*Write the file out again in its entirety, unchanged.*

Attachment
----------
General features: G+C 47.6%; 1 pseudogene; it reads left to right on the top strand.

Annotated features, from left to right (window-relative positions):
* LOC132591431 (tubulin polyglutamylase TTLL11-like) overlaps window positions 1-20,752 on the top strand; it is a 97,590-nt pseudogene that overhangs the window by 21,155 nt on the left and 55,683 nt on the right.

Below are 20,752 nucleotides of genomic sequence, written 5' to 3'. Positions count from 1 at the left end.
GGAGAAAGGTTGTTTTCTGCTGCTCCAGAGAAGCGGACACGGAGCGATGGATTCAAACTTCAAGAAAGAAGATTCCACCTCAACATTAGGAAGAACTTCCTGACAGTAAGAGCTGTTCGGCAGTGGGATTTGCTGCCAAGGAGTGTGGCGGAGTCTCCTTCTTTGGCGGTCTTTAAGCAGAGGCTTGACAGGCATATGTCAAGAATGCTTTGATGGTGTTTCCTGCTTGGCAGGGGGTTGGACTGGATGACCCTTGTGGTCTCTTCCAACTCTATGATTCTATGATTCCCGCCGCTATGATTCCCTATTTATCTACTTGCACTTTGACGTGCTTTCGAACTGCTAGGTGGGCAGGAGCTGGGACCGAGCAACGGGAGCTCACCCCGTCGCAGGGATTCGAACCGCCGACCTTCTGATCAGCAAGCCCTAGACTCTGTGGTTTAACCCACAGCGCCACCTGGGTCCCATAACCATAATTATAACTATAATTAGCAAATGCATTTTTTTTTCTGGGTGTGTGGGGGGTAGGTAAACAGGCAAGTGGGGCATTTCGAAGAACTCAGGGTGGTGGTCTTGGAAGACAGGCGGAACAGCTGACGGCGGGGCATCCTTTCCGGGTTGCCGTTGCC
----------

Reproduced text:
General features: G+C 47.6%; 1 pseudogene; it reads left to right on the top strand.

Annotated features, from left to right (window-relative positions):
* LOC132591431 (tubulin polyglutamylase TTLL11-like) overlaps window positions 1-20,752 on the top strand; it is a 97,590-nt pseudogene that overhangs the window by 21,155 nt on the left and 55,683 nt on the right.

Below are 20,752 nucleotides of genomic sequence, written 5' to 3'. Positions count from 1 at the left end.
GGAGAAAGGTTGTTTTCTGCTGCTCCAGAGAAGCGGACACGGAGCGATGGATTCAAACTTCAAGAAAGAAGATTCCACCTCAACATTAGGAAGAACTTCCTGACAGTAAGAGCTGTTCGGCAGTGGGATTTGCTGCCAAGGAGTGTGGCGGAGTCTCCTTCTTTGGCGGTCTTTAAGCAGAGGCTTGACAGGCATATGTCAAGAATGCTTTGATGGTGTTTCCTGCTTGGCAGGGGGTTGGACTGGATGACCCTTGTGGTCTCTTCCAACTCTATGATTCTATGATTCCCGCCGCTATGATTCCCTATTTATCTACTTGCACTTTGACGTGCTTTCGAACTGCTAGGTGGGCAGGAGCTGGGACCGAGCAACGGGAGCTCACCCCGTCGCAGGGATTCGAACCGCCGACCTTCTGATCAGCAAGCCCTAGACTCTGTGGTTTAACCCACAGCGCCACCTGGGTCCCATAACCATAATTATAACTATAATTAGCAAATGCATTTTTTTTTCTGGGTGTGTGGGGGGTAGGTAAACAGGCAAGTGGGGCATTTCGAAGAACTCAGGGTGGTGGTCTTGGAAGACAGGCGGAACAGCTGACGGCGGGGCATCCTTTCCGGGTTGCCGTTGCC